6.4 Non-specific DNA-protein interactions
As we saw above, most sequence-specific DNA binding proteins recognise and bind to their target DNA sequence with a high affinity by utilising structural domains that make sequence-specific contacts with the DNA bases in the major groove. These contacts utilise extensive non-covalent bonding and hydrophobic interactions. In contrast, non-specific protein–DNA interactions occur with much lower affinity. The reason for this low binding affinity is that most non-sequence-specific interactions between protein and DNA involve only weak interactions, primarily electrostatic in nature, between the protein and the negatively charged DNA backbone.
What proteins, that you have already encountered, must interact with DNA in this manner?
Your examples could include DNA topoisomerases, DNA polymerase and RNA polymerase, all of which must interact very closely with DNA.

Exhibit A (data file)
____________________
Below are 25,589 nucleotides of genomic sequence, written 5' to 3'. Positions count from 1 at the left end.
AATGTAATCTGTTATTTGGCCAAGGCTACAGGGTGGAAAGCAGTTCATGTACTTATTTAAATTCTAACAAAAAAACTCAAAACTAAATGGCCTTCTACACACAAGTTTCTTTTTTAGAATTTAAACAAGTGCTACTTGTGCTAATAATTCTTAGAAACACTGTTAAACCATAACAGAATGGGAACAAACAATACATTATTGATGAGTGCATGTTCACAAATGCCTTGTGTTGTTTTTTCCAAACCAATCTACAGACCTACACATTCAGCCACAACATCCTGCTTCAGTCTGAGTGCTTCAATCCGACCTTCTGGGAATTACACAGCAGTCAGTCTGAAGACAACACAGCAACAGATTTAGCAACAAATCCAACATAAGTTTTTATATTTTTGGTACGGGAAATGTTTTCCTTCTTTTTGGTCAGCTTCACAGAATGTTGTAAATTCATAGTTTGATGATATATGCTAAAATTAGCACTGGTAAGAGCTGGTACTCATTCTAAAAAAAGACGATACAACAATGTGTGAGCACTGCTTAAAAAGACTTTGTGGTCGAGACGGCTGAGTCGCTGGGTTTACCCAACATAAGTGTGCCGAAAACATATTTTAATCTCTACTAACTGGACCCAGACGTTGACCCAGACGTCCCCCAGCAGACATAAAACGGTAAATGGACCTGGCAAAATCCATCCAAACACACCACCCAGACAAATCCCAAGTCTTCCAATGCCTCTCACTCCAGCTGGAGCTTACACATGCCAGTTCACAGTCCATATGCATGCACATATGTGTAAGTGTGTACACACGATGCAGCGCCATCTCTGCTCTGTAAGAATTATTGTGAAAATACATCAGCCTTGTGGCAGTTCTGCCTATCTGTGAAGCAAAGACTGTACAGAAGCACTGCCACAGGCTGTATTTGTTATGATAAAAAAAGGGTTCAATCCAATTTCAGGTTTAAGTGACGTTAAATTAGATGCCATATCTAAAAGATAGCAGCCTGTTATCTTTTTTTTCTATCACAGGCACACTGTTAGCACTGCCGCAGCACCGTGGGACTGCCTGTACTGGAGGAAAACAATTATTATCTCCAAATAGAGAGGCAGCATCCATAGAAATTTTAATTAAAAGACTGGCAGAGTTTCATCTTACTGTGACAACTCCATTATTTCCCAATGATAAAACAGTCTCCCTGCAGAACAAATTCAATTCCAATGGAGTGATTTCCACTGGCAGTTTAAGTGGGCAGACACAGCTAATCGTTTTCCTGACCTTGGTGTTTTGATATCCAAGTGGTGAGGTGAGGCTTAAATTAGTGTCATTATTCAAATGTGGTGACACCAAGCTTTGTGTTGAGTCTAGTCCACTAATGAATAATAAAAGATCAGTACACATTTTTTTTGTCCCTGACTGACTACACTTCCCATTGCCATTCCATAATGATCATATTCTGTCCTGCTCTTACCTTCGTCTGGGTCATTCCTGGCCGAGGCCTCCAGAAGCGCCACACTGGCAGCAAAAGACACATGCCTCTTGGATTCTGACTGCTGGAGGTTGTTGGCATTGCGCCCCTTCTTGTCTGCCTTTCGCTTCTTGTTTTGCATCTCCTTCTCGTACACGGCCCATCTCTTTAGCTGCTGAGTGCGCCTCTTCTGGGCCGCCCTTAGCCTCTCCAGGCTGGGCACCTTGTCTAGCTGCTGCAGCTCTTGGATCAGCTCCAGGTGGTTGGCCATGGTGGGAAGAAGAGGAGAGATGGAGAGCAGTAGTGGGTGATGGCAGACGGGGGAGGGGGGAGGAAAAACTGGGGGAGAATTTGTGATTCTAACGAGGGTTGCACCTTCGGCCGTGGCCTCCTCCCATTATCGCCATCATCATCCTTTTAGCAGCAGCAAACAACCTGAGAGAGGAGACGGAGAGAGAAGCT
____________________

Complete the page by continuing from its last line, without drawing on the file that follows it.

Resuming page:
The major feature of proteins that interact with DNA in a non-sequence-specific manner is that they contain surfaces or structures that carry positively charged amino acid side-chains. Various common protein structures provide a framework for placement of these basic amino acids in positions that are complementary to the arrangement of phosphates, either along the DNA backbone or across the minor and major grooves. These protein structures include helices and antiparallel β strands that can interact electrostatically with the major or minor groove phosphates, which are approximately 7 Å apart along the phosphate–deoxyribose backbone. In the case of helices, the positioning of basic residues on the external faces of the helix could influence DNA-binding preferences and the recognition of either a particular local structure or the global configuration of the DNA. An example of a common motif is the SPKK motif ([Ser/Thr]–Pro–[Lys/Arg]–[Lys/Arg]), which is found in a variety of proteins that bind to the minor groove of DNA.